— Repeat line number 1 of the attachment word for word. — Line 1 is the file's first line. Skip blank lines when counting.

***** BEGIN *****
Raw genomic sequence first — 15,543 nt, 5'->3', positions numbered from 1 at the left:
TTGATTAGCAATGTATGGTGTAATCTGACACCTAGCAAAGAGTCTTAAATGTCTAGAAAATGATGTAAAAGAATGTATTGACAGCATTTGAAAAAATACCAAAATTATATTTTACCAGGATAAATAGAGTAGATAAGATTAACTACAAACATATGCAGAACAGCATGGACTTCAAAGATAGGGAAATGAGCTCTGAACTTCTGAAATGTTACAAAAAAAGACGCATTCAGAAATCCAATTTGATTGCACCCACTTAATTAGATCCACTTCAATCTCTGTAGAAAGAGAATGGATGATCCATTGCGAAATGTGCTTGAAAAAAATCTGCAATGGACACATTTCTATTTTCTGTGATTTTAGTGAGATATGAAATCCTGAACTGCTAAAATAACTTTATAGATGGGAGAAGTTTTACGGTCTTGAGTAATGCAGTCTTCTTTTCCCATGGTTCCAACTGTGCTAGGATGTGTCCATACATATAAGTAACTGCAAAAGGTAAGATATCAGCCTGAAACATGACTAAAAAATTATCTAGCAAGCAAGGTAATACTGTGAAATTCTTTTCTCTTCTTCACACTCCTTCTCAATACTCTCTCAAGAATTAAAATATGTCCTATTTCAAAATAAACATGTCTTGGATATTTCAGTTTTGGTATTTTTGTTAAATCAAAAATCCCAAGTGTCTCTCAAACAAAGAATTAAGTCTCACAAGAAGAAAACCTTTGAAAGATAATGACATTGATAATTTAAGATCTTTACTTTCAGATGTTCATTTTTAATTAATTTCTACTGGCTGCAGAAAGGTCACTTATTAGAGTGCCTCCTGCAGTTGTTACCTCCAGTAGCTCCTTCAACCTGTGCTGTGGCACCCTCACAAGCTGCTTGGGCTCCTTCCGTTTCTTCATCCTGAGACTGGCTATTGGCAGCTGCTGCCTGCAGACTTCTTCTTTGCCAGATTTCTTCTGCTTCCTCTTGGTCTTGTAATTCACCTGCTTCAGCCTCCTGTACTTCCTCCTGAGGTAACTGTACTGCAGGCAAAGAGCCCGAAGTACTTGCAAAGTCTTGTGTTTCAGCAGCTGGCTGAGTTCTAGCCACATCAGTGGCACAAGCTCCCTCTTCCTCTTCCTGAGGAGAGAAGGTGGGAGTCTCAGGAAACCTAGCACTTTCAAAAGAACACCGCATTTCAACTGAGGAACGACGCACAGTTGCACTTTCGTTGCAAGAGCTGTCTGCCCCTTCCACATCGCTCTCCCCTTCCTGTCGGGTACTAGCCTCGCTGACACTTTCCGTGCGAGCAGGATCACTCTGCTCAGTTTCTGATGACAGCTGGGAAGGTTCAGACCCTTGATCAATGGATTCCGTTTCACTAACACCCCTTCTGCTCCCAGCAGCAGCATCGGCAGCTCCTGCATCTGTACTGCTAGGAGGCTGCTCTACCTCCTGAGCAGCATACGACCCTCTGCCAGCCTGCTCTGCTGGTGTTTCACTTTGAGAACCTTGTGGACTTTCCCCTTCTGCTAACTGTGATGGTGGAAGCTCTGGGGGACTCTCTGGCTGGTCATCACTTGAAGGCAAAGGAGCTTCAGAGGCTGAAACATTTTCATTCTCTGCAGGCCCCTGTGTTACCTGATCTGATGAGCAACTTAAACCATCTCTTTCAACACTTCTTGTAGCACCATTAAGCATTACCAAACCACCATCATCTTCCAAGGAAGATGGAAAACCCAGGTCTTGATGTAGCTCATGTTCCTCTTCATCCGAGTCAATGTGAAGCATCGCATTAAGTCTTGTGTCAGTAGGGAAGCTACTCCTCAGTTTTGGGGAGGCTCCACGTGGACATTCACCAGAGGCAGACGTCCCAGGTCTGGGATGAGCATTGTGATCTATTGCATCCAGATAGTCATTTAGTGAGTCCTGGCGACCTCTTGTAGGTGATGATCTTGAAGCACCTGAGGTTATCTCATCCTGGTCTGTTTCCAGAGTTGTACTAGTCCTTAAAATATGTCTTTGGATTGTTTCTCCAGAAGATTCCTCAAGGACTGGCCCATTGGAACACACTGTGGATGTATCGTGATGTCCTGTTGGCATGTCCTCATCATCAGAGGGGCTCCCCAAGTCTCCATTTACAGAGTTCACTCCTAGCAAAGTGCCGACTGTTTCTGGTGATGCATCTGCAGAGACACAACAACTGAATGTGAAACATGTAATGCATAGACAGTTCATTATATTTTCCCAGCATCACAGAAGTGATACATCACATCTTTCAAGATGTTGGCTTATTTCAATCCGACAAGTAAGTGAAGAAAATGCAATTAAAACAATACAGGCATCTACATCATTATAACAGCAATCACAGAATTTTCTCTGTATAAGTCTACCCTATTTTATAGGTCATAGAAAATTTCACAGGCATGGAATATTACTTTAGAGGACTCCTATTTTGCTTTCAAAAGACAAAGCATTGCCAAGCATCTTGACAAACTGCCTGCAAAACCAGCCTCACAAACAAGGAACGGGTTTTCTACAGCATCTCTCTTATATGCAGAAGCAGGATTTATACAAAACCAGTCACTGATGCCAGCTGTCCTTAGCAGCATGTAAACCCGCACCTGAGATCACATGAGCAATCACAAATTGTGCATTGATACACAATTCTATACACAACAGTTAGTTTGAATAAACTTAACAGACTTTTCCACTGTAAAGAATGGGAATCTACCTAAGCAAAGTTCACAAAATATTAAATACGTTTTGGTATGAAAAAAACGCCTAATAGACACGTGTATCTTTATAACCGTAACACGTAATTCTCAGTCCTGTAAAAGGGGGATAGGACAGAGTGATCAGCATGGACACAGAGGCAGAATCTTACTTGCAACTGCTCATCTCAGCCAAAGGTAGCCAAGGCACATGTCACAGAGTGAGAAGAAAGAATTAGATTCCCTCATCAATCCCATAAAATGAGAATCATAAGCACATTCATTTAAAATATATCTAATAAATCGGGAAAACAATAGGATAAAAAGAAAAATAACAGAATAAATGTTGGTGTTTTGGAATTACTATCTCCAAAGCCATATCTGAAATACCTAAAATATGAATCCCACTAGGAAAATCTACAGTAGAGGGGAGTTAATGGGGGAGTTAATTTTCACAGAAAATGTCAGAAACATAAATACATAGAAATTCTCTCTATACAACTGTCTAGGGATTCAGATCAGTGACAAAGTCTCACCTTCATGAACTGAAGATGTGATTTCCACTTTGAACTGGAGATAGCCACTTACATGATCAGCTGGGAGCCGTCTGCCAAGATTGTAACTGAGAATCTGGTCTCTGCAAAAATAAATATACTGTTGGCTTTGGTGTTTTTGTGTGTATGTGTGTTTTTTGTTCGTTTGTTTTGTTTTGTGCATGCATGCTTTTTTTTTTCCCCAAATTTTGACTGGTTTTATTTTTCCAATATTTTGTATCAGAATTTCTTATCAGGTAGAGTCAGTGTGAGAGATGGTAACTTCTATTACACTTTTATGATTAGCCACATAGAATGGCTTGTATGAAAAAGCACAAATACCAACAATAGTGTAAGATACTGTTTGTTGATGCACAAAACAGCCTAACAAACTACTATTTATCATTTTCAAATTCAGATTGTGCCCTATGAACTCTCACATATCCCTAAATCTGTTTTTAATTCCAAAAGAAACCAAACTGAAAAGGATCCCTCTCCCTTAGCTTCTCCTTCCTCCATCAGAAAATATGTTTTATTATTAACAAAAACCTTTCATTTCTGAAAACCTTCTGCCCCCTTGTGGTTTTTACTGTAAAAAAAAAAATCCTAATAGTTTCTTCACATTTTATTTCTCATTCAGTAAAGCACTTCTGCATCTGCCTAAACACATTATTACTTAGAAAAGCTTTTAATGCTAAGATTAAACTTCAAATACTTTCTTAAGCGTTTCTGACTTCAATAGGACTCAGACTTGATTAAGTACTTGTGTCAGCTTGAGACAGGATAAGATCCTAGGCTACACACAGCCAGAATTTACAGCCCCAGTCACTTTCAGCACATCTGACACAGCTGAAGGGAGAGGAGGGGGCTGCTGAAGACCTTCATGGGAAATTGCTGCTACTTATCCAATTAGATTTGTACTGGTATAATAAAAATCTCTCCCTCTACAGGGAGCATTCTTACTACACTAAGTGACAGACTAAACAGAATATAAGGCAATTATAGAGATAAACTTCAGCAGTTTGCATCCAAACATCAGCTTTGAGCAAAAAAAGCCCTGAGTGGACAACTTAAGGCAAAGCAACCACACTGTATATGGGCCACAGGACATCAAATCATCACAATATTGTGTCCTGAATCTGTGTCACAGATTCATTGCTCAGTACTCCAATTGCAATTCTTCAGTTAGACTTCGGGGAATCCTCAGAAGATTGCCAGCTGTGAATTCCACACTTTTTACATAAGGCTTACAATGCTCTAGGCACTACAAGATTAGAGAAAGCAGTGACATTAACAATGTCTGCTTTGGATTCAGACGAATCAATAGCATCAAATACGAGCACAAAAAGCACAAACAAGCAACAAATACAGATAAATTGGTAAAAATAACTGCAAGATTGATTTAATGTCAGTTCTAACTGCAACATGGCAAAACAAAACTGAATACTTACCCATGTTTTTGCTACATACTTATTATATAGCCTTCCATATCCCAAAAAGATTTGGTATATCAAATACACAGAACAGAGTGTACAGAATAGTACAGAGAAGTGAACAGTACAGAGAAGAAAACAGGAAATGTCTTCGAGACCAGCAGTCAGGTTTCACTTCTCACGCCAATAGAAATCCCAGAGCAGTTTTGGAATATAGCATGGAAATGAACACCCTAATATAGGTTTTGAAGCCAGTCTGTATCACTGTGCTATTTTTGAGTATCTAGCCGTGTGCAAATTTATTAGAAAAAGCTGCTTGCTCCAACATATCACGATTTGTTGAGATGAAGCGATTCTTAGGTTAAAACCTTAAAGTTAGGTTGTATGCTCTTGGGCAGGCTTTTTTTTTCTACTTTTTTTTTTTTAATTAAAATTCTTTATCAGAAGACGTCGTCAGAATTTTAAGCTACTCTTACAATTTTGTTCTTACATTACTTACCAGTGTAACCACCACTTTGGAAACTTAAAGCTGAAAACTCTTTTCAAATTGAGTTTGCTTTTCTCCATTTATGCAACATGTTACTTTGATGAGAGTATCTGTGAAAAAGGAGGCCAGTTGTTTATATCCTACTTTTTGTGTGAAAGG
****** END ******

Raw genomic sequence first — 15,543 nt, 5'->3', positions numbered from 1 at the left: